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Having this code:

template<class ...Args>
struct Are_Same
{
    enum {value = Are_Same<Args...>::value};
};

template<class A,class... C>
struct Are_Same<A,C...>
{
    enum {value = Are_Same<A,C...>::value};//HERE is THE ERROREOUS LINE
};

template<class A,class B>
struct Are_Same<A,B>
{
    enum {value = std::is_same<A,B>::value};
};  

I'm getting error from gcc 4.6.1:

error: incomplete type 'Are_Same' used in nested name specifier.

I thought that by doing Are_Same<A,C...>::value I will invoke recursive call which at the end will simply expand to Are_Same<A,B>. Obviously it's not the case. Anyone knows where am I making mistake?

share|improve this question
up vote 8 down vote accepted

I think that the definitions of the templates are wrong, in both cases you are triggering exact recursion. I would have expected the compiler to die with some stackoverflow inside the compiler but a different error is produced...

An implementation of the are_same variadic template could be:

template <class... Args>                    // base (optional to declare the template)
struct are_same;

template <class A, class B, class... Args>  // recursion
struct are_same<A,B,Args...> {
    static const bool value = is_same<A,B>::value && are_same<A,Args...>::value;
};

template <class A, class B>                 // stop condition
struct are_same<A,B> {
    static const bool value = is_same<A,B>::value;
};

Note that in the recursion step, one argument is dropped from the list of arguments, so that the new problem to resolve is a reduced version of the original. This type of template metaprogramming is quite related to recursion, and the same rules apply, to be able to use recursion you need to ensure that each recursive step gets you closer to a solution. In this particular case, given a list of N potentially same types, each step reduces the problem to finding whether N-1 types are the same.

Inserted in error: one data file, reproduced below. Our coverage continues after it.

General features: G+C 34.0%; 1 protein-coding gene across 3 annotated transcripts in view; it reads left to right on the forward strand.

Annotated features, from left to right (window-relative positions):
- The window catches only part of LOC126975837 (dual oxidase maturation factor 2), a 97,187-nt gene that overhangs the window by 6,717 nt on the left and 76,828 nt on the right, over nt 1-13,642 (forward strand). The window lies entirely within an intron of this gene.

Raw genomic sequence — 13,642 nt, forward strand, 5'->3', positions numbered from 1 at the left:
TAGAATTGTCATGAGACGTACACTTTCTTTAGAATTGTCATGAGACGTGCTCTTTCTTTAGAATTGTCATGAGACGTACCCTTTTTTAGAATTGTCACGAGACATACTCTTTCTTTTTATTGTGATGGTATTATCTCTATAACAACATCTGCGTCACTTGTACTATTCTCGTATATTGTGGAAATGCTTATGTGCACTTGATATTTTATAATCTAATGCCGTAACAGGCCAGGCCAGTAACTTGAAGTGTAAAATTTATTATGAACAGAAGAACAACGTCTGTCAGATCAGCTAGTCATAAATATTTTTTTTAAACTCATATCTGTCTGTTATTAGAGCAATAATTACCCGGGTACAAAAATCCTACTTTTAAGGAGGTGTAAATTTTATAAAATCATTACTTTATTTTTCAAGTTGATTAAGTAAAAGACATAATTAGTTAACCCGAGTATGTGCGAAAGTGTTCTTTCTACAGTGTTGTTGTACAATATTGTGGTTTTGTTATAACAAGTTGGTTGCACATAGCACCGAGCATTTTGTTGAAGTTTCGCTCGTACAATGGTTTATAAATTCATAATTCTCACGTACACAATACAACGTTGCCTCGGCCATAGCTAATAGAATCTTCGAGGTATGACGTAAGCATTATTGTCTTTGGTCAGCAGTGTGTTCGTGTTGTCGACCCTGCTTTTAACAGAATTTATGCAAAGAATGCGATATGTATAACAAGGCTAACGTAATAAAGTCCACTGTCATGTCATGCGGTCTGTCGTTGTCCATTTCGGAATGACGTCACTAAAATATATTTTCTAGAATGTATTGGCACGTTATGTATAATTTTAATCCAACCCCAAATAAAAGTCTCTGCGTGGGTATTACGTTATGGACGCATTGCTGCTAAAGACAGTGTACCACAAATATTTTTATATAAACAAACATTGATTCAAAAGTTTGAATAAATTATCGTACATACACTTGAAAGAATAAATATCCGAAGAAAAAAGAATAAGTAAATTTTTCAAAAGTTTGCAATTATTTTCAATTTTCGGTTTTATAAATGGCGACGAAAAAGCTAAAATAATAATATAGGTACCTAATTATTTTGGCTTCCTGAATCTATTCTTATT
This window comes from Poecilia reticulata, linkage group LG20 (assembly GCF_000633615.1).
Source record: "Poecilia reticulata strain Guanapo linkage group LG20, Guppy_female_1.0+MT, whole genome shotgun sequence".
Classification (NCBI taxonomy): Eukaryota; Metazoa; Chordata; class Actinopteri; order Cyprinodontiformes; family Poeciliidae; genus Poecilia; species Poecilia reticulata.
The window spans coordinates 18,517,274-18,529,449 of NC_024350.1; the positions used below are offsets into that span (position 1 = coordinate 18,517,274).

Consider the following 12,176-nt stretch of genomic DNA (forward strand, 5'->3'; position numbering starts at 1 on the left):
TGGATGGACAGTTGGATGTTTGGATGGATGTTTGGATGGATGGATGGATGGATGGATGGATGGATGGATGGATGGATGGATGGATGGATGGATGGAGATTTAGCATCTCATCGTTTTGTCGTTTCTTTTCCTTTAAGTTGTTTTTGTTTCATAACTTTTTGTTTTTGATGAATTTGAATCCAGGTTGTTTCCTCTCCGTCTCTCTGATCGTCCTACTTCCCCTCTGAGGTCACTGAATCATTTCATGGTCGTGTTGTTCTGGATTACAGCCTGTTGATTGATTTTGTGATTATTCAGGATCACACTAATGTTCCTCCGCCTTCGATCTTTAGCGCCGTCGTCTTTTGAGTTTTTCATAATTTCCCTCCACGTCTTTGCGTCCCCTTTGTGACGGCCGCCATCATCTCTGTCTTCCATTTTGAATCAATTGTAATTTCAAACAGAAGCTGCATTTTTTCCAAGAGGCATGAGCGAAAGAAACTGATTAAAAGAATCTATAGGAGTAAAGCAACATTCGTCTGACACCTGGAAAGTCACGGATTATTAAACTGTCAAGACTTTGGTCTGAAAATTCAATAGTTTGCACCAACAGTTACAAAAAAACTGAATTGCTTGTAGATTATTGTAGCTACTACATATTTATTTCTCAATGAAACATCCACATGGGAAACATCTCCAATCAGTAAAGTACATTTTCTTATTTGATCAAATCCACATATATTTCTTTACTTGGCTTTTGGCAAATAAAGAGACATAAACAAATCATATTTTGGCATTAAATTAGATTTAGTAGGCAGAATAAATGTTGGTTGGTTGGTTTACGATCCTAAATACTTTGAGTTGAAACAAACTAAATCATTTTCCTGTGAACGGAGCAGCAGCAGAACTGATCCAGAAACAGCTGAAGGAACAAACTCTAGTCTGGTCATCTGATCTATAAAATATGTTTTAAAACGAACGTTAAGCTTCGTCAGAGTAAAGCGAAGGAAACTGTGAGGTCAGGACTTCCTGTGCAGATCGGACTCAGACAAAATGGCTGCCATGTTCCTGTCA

You can use alternatively, as stop condition (replacing the former one) a degenerate version of the are_same problem:

template <class A> 
struct are_same<A> {
   static const bool value = true;
};

Which is degenerate in the sense that it does not really make sense asking whether a single type *are_same*, but for different metaprogramming tasks it could be appropriate.

A different potentially more efficient algorithm (I am not sure whether the compiler will avoid the instantiation of the template in the recursion step above) that does not depend on is_same could be:

template <class... Args>
struct are_same;

template <class A, class... Args>
struct are_same<A,A,Args...> {              // recursion
    static const bool value = are_same<A,Args...>::value;
};

template <class A, class B, class... Args>
struct are_same<A,B,Args...> {              // cut, A and B are not the same
    static const bool value = false;
};

template <class A>
struct are_same<A> {                        // end of recursion
    static const bool value = true;
};